For me, the coliving movement is exciting because it’s one of the first expressions of rethinking today’s living in an intentional way — shifting our habits and habitats to become more emotionally, economically, and materially sustainable.
My first intentional coliving experience was at Experience House in Guatemala. After that experience, I realised there was a huge difference between the commercially developed, large-scale coliving operations (that are in fact just a new form of a hospitality business) and projects that connects people as one of their core principles.
What are your visions and thoughts on the future of coliving for the year to come?
Modern apartment blocks of the 20th century helped build cities of closed doors, gated perspectives, and increasingly exclusive communities.
Shared architecture and coliving have the potential to unlock these gates and create more open, inclusive urban environments that encourage interaction. They have the potential, beyond aesthetics or traditional functions, to propose new ways of sharing and living in our cities, in which more accessible public spaces are created, where international lifestyles and local cultures can relate and thrive together.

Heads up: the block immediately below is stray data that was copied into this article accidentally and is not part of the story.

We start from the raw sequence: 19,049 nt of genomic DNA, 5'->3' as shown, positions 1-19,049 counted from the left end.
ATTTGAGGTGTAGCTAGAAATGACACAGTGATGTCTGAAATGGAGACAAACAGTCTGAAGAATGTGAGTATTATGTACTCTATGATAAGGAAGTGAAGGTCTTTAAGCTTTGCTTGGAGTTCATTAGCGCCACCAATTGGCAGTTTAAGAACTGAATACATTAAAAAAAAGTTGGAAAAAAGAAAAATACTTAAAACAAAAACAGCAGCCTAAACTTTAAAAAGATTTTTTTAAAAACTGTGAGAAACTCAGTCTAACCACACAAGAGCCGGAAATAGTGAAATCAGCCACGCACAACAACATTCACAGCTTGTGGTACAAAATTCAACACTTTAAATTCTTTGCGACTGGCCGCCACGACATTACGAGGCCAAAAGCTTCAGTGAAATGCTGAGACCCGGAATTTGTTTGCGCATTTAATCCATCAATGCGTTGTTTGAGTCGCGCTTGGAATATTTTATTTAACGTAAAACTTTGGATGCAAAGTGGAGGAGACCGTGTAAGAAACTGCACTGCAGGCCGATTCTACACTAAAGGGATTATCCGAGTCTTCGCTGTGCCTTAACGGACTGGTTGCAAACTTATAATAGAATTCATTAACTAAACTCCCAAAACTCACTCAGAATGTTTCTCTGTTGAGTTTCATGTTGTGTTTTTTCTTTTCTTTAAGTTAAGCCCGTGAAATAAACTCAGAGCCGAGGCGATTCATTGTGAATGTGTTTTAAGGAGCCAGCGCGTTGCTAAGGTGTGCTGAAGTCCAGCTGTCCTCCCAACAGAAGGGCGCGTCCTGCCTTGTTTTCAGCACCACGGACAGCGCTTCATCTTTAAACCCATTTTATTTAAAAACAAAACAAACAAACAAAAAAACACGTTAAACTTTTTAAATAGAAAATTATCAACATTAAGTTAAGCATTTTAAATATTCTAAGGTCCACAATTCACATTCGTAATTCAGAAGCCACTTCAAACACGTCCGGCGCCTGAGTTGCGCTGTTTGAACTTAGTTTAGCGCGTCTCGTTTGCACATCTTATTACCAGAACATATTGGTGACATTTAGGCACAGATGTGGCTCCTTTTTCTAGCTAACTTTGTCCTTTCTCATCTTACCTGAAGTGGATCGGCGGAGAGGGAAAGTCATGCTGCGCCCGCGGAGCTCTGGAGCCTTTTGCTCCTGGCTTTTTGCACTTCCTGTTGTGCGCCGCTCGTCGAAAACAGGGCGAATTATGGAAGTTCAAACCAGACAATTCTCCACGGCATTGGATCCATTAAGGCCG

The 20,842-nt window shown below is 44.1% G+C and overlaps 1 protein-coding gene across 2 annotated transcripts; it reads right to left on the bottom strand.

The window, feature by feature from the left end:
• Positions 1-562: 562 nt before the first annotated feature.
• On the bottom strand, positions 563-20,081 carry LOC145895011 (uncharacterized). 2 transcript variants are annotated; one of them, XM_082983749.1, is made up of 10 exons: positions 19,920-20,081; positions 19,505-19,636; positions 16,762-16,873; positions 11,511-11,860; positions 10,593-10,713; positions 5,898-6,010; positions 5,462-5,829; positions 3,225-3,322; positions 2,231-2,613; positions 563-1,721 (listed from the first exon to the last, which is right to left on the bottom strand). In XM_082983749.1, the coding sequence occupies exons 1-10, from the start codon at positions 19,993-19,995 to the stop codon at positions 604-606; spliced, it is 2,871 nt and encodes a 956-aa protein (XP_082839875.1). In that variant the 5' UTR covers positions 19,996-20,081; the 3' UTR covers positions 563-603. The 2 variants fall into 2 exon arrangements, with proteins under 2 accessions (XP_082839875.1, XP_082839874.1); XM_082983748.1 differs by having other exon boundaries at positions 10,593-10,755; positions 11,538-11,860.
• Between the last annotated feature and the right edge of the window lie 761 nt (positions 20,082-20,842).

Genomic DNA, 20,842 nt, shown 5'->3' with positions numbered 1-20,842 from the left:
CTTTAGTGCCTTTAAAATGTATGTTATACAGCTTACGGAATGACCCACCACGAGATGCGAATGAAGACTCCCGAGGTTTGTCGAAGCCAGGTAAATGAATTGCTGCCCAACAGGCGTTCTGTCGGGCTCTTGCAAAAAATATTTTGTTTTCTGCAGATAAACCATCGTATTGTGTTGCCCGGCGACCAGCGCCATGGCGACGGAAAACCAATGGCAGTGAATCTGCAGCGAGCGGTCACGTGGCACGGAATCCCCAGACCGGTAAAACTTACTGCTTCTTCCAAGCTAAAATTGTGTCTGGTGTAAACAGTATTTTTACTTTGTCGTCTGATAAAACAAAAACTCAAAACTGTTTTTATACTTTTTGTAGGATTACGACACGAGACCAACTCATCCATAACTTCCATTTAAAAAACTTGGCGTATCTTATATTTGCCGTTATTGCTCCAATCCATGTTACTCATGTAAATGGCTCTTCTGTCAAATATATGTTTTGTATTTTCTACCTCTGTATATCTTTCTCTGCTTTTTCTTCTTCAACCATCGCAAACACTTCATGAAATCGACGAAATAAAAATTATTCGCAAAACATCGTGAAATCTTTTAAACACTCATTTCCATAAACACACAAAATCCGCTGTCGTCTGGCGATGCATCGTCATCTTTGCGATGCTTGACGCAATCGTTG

Within the industry, it’s becoming clear that coliving is more resilient and sustainable when it establishes inclusive communities and supports a flexible range of activities. Blended-use developments are looking like an inevitability; I predict they will gradually become a golden standard for the industry.
The rise of work-from-anywhere is opening some exciting opportunities for rural coliving. If we can maintain intimate relationships and economic activity from remote distances, and if cities continue becoming less and less affordable, a shift to decentralized rural living may make unavoidable economic and social sense — just like the rise of the shared economy does today.
In general, I believe coliving will continue to develop as a social movement and an asset class, and that this typology of housing will become much more widespread in the years to come.